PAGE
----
About the website:
I made this website to tell the story of my trip from Mexico to Canada on the Continental Divide Trail. Here’s how it works.
- The CDT Blog page is where to find the latest dispatches from the journey. Many of the posts will be made directly from my iPhone. Since functionality is limited, these will include one photo and some text. When I get to towns with computers, I hope to make more detailed posts, complete with photo slideshows at the bottom.
- The CDT Blog Archive page is simply a running log of links back to the individual blog posts. This is meant to tell the whole story sequentially – from beginning to end – and to keep it all contained in one easy-to-access space.
- The Location page shows where I am on the map. Using a SPOT tracker, I can drop a pin to within a few meters of my location. The plan is to check in every other day. Long-distance tracking is made possible by trackleaders, an awesome free service. (Can I getta one-time!?)
- The CDT Town Master List is a basic blueprint of the trip. It includes information to help me out along the way, including days and mileage between towns, trail angels, hotels, motels and hostels, resupply drops and other miscellania.
About the blogger:
I was born in El Paso. I’ve got four brothers, two step, two blood, all younger, all taller. As youths, we made a living of raising hell. I spent much time in the Sacramento Mountains near a town called Cloudcroft. Then I went away to TCU, drank too much beer, traveled to many places, studied in the Galapagos, tried to learn the meaning of life, tried to push over the Great Wall of China, and failed on both accounts. I succeeded, though, in eating a scorpion. I think it gave me secret powers.
I moved to Denver then to Laramie. It was cold. I worked as a journalist. I reawakened my latent love of the mountains and found a catharsis in moving and being outdoors. Nowadays my friends make fun of me for taking too many pictures of trees and posting them on Instagram. I love my friends nonetheless, and my family, and always imagine reuniting with them to live out our lives in some place that is happy. Whether that’s feasible or quixotic remains to be seen. I intend to fight for it either way.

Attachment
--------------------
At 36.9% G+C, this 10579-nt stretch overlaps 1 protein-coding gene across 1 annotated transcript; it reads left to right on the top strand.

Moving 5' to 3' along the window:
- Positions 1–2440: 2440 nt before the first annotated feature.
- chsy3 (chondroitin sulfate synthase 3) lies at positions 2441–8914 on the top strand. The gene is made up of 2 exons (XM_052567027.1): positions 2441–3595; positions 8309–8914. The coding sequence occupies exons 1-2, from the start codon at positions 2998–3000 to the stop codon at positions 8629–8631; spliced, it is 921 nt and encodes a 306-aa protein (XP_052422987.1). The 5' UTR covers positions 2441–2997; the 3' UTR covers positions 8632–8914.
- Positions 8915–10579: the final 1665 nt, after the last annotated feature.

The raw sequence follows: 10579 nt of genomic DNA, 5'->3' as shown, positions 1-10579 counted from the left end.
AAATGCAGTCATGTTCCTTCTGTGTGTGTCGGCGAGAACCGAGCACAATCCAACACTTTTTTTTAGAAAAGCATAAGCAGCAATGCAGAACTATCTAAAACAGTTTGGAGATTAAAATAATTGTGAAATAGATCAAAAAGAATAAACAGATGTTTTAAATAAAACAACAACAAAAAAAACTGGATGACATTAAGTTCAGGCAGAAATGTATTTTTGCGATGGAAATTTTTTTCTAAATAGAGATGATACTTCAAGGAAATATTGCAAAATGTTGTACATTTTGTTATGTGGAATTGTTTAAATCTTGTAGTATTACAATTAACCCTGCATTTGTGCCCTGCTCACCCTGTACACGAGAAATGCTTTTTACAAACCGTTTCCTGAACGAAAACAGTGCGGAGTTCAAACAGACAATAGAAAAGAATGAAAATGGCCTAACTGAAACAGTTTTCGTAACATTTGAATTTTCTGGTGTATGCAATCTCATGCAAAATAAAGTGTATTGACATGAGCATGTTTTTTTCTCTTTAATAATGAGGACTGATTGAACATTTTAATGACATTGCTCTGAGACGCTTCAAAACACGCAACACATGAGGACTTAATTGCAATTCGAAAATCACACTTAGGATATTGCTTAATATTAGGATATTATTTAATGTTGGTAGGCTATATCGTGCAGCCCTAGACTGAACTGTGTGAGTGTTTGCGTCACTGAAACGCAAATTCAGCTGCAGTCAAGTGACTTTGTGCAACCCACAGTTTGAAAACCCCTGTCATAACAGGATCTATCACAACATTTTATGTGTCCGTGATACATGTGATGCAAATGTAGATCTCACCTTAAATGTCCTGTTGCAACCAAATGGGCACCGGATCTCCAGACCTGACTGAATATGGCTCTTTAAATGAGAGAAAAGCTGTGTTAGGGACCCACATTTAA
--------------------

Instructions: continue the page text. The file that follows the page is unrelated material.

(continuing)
But first I am walking in deserts and mountains from Mexico to Canada, and I hope to learn about myself and the Rockies and the people of the west along the way; and I hope to expand my philosophies and self reliance and knowledge and hardihood and sensitivity – all of this in a great adventure, six months in duration, 2,800 miles in length, along the Continental Divide. Sometimes, I like to think of it as Mex-to-Can. Other times, I just think of it as batshit crazy.
I want very badly to do this trip, though, in the pure spirit of adventure, and to pit myself against something that is difficult and bigger than me and scary. I want to do it so that, when I come to die, I will not discover that I had not lived, as Thoreau so famously put it. I’m writing about it here just to share the story and sharpen my skills and have fun. I like to have fun, but sometimes I do get serious. It’s an oscillation from sadness to happiness, and it often makes life feel like a dream.
I’m 27. And. Well. I suppose these are the things I think are good to know about people, and so those are the good things to know about me. If you found that boring, the rest is worse, trust me, and you’re probably better off investigating other Internet rabbit holes.
So. That’s it, really…